According to Janet Reid, renowned NYC literary agent/blogger, a.k.a. The Query Shark, I don’t need to write a blog! (And no, she is NOT afraid of the competition.)
I am an unpublished novelist. No one is scanning the web for me. No one is interested in what I might say. Does this fact hurt my feelings? Of course not. This was the case before I started blogging and it remains the case now that I blog.
So why did I ever start a blog?
It was the panelists at a series of James River Writers Shows. They persuaded me. They kept pounding away about “building a platform” via Facebook, Twitter, Tumbler (whatever that is), Snapchat, etc. — but especially — The Blog. This all seemed to me like putting the cart before the horse. You might be curious about your favorite author and follow his/her blog but you are not going to be curious about me, not your favorite author and not published.
Having a Platform, the advice went, will help a writer get a literary agent for a manuscript. The bigger your platform, the more prospective buyers there are for your book. As a blogger, the greater the number of your followers, the greater the interest in any book you might write. Hordes of followers look good to agents, right?
It seems to me it might be easier to Built a Platform for a non-fiction writer with a narrow field of focus. Writing on a specific topic attracts readers interested in that topic. Spiders or the history of asphalt or the genealogy of prize swine. Or maybe you start out as a blog — and because you are a clever person with a clever idea — say Noah Scalin — you generate so much interest you turn your blog into a book.
I am not that clever, or that focussed, and my doubt about my ability to Build a Platform ahead of possible publication was well founded. There is no public interest in me or my opinions or expertise (if I have any expertise besides knitting socks). Most reasonable people who aren’t public figures — and there are SO many of us — would share this doubt about being up to adding anything substantial to public discourse, let alone to inspiring hordes of loyal followers.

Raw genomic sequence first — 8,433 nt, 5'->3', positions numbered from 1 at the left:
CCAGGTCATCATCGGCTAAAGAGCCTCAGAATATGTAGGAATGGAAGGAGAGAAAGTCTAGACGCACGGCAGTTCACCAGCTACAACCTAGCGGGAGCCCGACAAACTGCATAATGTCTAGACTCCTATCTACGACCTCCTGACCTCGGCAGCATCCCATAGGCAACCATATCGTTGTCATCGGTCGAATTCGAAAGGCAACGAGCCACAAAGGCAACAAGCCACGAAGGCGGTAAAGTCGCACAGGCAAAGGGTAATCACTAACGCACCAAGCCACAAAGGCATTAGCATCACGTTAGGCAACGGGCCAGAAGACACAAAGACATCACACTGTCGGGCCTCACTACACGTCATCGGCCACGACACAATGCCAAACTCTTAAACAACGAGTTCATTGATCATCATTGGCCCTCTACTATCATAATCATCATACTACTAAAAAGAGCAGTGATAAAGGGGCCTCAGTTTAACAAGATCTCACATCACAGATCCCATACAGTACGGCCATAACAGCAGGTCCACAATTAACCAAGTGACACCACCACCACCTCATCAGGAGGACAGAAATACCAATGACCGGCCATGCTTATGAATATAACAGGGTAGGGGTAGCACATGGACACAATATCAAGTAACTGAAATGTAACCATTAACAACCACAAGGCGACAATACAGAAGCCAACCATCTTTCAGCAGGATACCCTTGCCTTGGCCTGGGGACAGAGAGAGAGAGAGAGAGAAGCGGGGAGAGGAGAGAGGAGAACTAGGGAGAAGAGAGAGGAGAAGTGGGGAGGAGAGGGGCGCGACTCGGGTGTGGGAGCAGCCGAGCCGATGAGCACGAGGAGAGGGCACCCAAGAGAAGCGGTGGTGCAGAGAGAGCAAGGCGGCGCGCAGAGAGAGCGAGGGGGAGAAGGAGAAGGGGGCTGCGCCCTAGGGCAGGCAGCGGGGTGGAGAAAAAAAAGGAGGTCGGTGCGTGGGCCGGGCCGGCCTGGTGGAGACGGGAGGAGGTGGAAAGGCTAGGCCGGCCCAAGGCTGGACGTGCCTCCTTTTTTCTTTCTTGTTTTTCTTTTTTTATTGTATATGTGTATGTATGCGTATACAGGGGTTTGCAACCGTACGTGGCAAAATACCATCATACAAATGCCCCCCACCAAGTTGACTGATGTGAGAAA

Janet Reid, NYC literary agent, probably does have hordes of loyal followers. But unlike me, Janet Reid can bestow the wit and wisdom of experience and expertise gained from years of focused hard work. She Entertains — Educates — Engages — Inspires. (Those are bullet points from various instructions on how to write a successful blog.) Earlier this week, Janet Reid magnanimously invited her readers to submit 15 word elevator pitches for their unpublished manuscripts. She lured her followers in with the promise that she herself, and her other followers, would ruthlessly critique the offerings.
What a hook! As one of the legions of unpublished authors, I wanted to bite, but honestly, FIFTEEN words!? I’m still refining a query letter of 280 words.
Reading the submissions and critiques is truly educational. Also, a bit crushing, as in: OMG! I will NEVER be able to do this! Luckily, I am not standing in an elevator next to the literary agent of my dreams and only have this one chance to pitch my book with the perfect fifteen words. Nor do I anticipate this ever happening.
Janet Reid’s blog may well be an example of The Perfect Blog. She offers something many people are looking for. Her readers become followers because she delivers expertise. Those among that group wise enough to apply her advice will be better for it.
My blog rambles about all over the place. It tends to bump into different readers as it wanders about, and then, most often, waves good-bye to them as it trudges up the next grassy slope.
So there you have it. An example of an effective blog — Janet Reid’s — and an example of an ineffective blog. Will my blog become more like Janet Reid’s if my manuscript for Thrift Store Daze ever materializes as a book on the shelves of Barnes & Noble?
Don’t bet on it.
In the meantime, is anyone interested in my thoughts on knitting socks? I can recommend a good blog.